Targeting Fertiliser Applications to Soil Fertility
Monaro soils differ intrinsically in their nutrient properties and carrying capacities and therefore differ substantially in their fertilizer requirements.
The cumulative results over the last four (4) years as a result of Soil Club testing indicate;
On the basalt soils, 20% are below optimum for P, 80% are below optimum for S and 20% of soils are P & S deficient. There is adequate to high K levels.
On the granite soils, 60% are below optimum for P, 80% below optimum for S and 25% are below optimum for K. 55% are P & S deficient and 25% are P, S and K deficient.
On the shale soils, 80% are below optimum for P, 80% below optimum for S and 50% are below optimum for K. 70% are P&S deficient and 35% are P, S & K deficient.
This Project aimed to use paddock trials to link the theory with the practice of correcting nutrient deficiencies and the resulting impact on pasture legume composition. Paddock trials were set up and measured over a three year period on the three main Monaro soil types, basalt, granite and shale in paddocks with known deficiencies.The paddock trials also focussed specifically on comparing the performance of alternative sulphur (S) fertiliser products in respect to their soil retention properties, plant availability and pasture response.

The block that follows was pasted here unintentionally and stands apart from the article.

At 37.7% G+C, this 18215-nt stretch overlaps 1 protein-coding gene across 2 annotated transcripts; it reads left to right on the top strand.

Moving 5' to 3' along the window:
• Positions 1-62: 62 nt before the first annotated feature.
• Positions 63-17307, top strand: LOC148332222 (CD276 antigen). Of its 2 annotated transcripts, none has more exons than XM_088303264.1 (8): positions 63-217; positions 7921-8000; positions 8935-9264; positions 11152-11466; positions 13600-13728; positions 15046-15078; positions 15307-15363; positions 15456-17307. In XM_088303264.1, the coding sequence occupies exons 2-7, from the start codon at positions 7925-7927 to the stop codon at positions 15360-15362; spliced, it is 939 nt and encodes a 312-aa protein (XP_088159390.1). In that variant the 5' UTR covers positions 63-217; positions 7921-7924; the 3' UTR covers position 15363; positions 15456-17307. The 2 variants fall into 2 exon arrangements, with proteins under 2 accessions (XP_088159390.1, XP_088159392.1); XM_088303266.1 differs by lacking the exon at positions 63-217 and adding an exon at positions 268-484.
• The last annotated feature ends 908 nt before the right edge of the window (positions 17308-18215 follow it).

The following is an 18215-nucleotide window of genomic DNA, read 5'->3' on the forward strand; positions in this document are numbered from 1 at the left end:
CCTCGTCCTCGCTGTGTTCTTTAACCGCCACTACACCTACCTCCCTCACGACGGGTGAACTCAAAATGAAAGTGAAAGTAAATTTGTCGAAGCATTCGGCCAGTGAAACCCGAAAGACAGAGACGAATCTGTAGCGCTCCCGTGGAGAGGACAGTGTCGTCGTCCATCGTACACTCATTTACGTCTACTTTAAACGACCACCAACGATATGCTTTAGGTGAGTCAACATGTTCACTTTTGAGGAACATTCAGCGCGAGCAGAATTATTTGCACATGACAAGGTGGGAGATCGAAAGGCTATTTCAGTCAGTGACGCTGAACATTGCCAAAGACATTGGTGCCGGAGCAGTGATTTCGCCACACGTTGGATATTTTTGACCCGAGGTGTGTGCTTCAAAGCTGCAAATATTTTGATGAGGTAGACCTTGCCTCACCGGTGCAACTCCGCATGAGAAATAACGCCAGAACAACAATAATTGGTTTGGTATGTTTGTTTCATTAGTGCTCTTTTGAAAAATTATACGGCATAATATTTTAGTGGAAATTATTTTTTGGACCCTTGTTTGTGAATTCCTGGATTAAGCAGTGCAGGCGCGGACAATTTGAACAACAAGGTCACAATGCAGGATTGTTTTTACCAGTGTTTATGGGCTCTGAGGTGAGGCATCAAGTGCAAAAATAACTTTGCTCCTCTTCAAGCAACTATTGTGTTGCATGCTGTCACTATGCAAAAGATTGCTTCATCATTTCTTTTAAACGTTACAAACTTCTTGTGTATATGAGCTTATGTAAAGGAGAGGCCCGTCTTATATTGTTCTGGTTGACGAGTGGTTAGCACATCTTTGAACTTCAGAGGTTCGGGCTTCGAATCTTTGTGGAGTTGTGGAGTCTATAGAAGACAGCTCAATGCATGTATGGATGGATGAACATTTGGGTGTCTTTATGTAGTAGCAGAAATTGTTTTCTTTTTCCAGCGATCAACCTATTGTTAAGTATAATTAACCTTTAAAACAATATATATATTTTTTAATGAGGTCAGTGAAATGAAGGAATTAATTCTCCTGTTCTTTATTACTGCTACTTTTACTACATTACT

The Project aimed to encourage producers to use soil test information recorded over several years combined with the P-Tool methodology to be able to benchmark their soil nutrient status on a paddock scale and then set nutrient targets based on stocking rate goals. The project aimed to increase the confidence of producers in taking regular soil tests and interpreting soil test information which can then be used to make more evidence based, informed decisions and encourage adoption of variable fertiliser rate spreading strategies.
See the attached report for results, interpretation and conclusions.
MFS would like to acknowledge the following Project Funders;
Meat & Livestock Australia – Producer Demonstration Sites
Further PDFs are available to members only. Sign up for a 30 day Free Trial Membership »